For those who rent, the cost associated with heating and cooling their home is, generally speaking, of little consequence. In most cases, the landlord has worked in the cost of utilities into the rent itself, effectively sheltering their tenants from volatile utility pricing.
If you’ve recently become a homeowner for the first time, you might be feeling a little overwhelmed by your home’s variable costs, and rightfully so; depending on the state of your home’s heating and cooling unit, you might be paying much more than you should be each month.
If that wasn’t reason enough to bring in an HVAC contractor to get an idea of how an efficient system could work in your home, here’s another little tidbit that might peak your interest: the Government of Ontario has announced a $100 million plan designed to incentivize homeowners to upgrade their home’s most vital components: their furnaces, hot water heaters, and insulation.
While this program is intended to help consumers foot the bill for these home improvements, there are other related goals that the provincial government is hoping to achieve: the reduction of greenhouse gas emissions and job creation. As the effects of global warming continue to be studied, the provincial and federal governments of Canada have committed to lowering their output of emissions. Incentives such as this one, are incredibly helpful in not only achieving those targets, but also in educating the public about the many benefits of reducing their home’s carbon footprint above and beyond what they’ll save on their bills each month.
Largely viewed as a step in the right direction and a sign of what’s to come (the money to fund this project is coming from a $325 million pool the province dog eared as a down payment on future revenue of their long term cap-and-trade plan), the details, like who can qualify and how much of a rebate they’ll receive remains to be determined.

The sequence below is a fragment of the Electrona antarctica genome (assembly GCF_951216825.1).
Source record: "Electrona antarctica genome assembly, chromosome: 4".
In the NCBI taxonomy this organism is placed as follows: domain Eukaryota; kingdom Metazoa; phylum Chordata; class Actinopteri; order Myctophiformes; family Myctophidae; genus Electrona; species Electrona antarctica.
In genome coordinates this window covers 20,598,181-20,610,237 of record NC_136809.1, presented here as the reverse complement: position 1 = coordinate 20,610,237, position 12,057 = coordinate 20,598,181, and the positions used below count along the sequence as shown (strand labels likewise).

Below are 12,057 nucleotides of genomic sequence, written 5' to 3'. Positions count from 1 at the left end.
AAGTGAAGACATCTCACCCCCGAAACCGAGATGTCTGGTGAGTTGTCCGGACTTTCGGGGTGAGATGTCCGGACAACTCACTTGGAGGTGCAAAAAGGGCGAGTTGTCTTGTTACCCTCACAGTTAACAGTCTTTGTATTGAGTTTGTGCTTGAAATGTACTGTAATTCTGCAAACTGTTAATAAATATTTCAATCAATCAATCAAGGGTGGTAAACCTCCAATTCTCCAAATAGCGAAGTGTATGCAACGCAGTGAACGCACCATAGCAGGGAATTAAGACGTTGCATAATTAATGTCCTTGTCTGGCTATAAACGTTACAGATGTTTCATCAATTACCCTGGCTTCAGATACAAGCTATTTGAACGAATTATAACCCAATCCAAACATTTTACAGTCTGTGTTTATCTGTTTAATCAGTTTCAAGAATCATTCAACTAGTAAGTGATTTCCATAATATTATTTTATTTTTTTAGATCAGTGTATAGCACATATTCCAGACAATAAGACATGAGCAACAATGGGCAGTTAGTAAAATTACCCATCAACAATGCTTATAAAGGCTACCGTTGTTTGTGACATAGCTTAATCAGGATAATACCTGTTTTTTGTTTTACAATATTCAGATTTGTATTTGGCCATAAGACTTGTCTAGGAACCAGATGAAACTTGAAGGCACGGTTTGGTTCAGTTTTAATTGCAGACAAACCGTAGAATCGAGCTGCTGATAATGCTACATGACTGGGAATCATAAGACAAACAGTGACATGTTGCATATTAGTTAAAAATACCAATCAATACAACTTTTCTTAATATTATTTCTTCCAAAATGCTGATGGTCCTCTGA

What is known however is that approximately 37,000 of Ontario’s 4 million homes will qualify for a home energy audit to identify energy saving options. How does it work? Once a homeowner proceeds with the desired update(s), an audit will take place. Once the audit is complete, the homeowner is provided with rebates courtesy of the provincial government to offset the cost of the initial upgrade investment.
The lucky homeowners that qualify can expect to see real savings immediately; it’s estimated that for every dollar a homeowner invests to retrofit their home with energy efficient heating and cooling systems, they’ll save approximately $1.50 to $4.00 in natural gas consumption.
These kinds of real savings are great, but getting there can be difficult the older the home is. For instance, to be truly efficient, a century or even mid-century home would need to be retrofitted with new, energy efficient windows and insulation in addition to a state of the art gas furnace. For many, the cost to make these improvements on their own are simply too exorbitant.
Thankfully, it’s not just the government that’s on board with incentivizing homeowners to invest in better technology.
Some of the province’s largest purveyors of natural gas offer their customers rebates for completing a number of different installations. Enbridge, for instance, offers a $100 dollar credit to those that purchase and install a qualified smart thermostat by the end of the year! Granted, $100 might not sound like a lot, but these small improvements can add up, especially when considering that the smart thermometer itself is designed to save you money on your heating costs.
Some programs can even see the homeowner receive up to $1800 in rebates provided they meet certain requirements and implement certain retrofits into their home. For example, Nationwide currently offers their customers a free Nest thermostat and tankless water heater when they upgrade to a high efficiency furnace.
Incentives aside, it is important for homeowners to plan and budget in advance for upgrades such as an eventual furnace replacement, or other improvements they would like to implement in the future. The crucial thing here is to make the improvements one way or the other even if you are not eligible for a rebate. Though it might cost you more money initially, your savings will be substantial over the long term.